Freelance graphic design pricing: How to set profitable rates for your services
Establishing the correct rates for your freelance design work is an essential part of the freelancing process. However, many freelancers struggle with setting a price that pays well without pricing themselves out of jobs, especially those working primarily with small businesses and startups.
Understanding the average freelance graphic design rates and what factors impact these rates helps establish pricing for your design work.
Use this freelance graphic design pricing guide as a starting point for setting your rates.
Factors that impact graphic design rates for freelancers
Before we get into the pricing for projects and average freelance rates, let's talk about the factors that may affect your rates as a graphic designer. Understanding the different elements that impact your pricing will help you develop a pricing strategy for your graphic design work.
Experience level has perhaps the most significant impact on graphic design rates for freelancers. Those new to graphic design and still working to build a portfolio shouldn’t charge as much as someone who has a decade of experience.
However, new freelancers who have not taken on contract work before but have years of experience in, let’s say, an in-house agency role can still be able to charge higher rates based on their skill level.
Another factor to consider is the scope of each graphic design project. For projects that take less time or are straightforward, you can price at a lower rate than those that are more complex or take longer to complete.
For instance, a project that requires strategy, client meetings, and several rounds of revisions can be priced higher than a project that involves simply completing a few design deliverables like a logo or PDF.
Whether you set a flat rate or hourly rate, you'll consider project scope when setting the design price.
Value of the project
Many experienced freelance graphic designers prefer to charge based on value, not on time. This is because experienced professionals often become faster over time, decreasing the number of hours they spend on a project.
Pricing by value ensures that the company pays their freelance designer for their skill set and talent (and how these help the company make money) instead of just their time.
An example of this would be charging more for a sales page design than social media graphics. While both may be important to the business owner, they are likely to gain more value from the sales page as it directly ties to new revenue.
Expenses and overhead
Another factor to consider when setting prices for your freelance graphic design services is any business expenses or overhead. Consider any costs directly related to the project, such as design software or hiring another freelance designer to help with some of the deliverables on a large project.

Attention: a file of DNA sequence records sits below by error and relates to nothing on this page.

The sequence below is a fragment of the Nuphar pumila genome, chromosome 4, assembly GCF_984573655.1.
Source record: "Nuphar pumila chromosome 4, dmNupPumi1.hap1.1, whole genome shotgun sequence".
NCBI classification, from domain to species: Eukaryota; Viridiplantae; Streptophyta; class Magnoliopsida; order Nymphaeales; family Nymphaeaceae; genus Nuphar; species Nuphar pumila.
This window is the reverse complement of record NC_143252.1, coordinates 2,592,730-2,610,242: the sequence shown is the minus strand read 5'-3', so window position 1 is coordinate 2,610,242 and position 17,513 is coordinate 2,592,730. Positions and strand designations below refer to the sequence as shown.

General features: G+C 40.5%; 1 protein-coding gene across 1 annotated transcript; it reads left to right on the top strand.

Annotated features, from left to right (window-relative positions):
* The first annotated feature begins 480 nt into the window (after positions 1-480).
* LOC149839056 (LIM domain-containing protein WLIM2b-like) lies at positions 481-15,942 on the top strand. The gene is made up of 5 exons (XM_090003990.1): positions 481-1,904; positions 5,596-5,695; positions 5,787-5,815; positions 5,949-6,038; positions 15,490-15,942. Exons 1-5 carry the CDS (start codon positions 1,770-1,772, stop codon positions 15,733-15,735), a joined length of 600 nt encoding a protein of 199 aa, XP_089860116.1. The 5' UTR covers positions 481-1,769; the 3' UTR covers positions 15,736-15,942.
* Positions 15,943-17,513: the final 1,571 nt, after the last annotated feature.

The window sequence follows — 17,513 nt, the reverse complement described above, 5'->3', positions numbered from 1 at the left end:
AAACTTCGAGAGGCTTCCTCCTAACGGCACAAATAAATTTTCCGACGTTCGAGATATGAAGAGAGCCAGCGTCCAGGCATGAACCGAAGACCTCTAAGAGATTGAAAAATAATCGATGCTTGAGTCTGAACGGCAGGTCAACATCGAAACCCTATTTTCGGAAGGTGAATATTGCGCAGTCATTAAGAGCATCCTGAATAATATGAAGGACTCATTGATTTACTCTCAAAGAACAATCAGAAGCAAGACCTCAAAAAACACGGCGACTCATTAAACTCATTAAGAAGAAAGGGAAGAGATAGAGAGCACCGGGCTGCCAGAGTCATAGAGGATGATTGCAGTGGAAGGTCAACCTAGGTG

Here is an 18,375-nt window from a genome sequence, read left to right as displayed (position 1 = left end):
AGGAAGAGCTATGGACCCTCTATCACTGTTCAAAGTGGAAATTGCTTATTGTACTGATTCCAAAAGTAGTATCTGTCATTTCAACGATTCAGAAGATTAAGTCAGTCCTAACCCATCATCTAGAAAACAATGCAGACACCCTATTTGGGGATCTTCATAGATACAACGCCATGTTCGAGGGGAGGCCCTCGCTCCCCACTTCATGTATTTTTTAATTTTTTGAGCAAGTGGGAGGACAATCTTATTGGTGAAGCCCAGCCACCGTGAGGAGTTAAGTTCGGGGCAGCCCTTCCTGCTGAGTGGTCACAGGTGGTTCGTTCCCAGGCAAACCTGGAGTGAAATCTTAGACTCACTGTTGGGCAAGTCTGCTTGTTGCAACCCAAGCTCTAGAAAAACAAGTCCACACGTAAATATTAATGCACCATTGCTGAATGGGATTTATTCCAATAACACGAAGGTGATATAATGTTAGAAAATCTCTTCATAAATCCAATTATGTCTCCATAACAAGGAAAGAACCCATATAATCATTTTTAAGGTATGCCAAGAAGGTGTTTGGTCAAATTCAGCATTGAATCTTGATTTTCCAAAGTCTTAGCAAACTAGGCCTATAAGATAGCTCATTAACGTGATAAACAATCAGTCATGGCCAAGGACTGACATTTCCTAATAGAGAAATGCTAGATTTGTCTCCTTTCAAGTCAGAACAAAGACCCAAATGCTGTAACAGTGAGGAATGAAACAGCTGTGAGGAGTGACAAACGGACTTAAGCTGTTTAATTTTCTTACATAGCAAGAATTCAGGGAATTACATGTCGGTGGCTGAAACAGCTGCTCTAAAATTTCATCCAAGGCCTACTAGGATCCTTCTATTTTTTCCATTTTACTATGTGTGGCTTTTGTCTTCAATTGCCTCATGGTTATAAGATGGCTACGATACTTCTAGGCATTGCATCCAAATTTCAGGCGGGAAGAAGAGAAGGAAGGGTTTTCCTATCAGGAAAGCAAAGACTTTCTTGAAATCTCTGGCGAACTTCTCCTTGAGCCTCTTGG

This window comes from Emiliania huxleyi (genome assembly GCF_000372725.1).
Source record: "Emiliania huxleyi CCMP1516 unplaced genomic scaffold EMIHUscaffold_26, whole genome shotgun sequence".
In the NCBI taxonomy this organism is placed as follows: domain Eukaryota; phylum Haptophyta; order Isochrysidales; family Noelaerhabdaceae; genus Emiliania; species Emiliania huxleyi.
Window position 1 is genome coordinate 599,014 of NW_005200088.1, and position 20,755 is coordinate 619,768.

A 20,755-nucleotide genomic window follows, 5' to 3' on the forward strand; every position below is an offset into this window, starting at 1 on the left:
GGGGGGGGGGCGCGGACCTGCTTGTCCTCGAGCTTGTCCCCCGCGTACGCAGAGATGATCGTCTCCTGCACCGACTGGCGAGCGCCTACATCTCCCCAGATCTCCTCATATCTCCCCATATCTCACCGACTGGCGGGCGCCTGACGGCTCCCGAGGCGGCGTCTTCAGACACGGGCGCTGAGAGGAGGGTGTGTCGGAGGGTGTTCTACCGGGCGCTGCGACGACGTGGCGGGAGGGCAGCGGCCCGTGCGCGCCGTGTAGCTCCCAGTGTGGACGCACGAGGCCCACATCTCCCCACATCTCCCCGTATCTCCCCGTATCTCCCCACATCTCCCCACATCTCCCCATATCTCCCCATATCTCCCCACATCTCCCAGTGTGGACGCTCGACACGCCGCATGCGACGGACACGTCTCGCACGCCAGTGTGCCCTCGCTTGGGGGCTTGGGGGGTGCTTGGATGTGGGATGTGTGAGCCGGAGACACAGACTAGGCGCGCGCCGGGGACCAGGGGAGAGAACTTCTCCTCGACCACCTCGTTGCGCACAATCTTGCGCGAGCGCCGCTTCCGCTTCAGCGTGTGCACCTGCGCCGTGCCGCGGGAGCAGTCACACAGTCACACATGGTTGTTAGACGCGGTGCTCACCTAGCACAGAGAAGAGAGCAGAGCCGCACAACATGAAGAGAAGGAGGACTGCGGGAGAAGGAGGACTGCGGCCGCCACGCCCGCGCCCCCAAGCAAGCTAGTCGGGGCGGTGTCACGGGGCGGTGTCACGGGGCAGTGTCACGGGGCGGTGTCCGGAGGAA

Beyond the project-related expenses, consider general overhead. For example, freelancers have to pay for their health insurance and office space. Factor these costs into your project or hourly rate.
Pricing your projects: Hourly vs. per-project rate
The most common pricing structures in the freelance graphic design world are hourly and fixed/flat rate fees. Both have their advantages and disadvantages.
You may even find that you charge an hourly rate for one type of project while you price others per project. For example, you may charge an hourly rate for web design work, while you might charge a fixed rate for logo design.
Here are some of the pros and cons of hourly pricing:
|Hourly rates are easier to figure out. Since full-time graphic designers are often paid hourly (or a salary that can break down to an hourly rate), it's easier to compare hourly rates across the industry and decide on a rate that aligns with your experience level.||Hourly rates don't take value into account. With an hourly rate, you get paid the same amount of money per hour whether you're working on a logo or something that will help make your client a million dollars.|
|Charging hourly ensures you're paid for all your time. Getting paid for the number of hours you work means you are paid for any extra time you spend on a project, especially for scope creep or unexpected issues.||Charging an hourly rate can cap your earning potential. You only have so many hours in a week to work. If you set hourly graphic design pricing, your earning potential is limited based on the number of hours you can work.|
|The more efficient designers miss out on earnings. The quicker and more efficient you become at providing graphic design services, the less earning potential you have when charging hourly.|
Here are a few of the pros and cons of charging per project: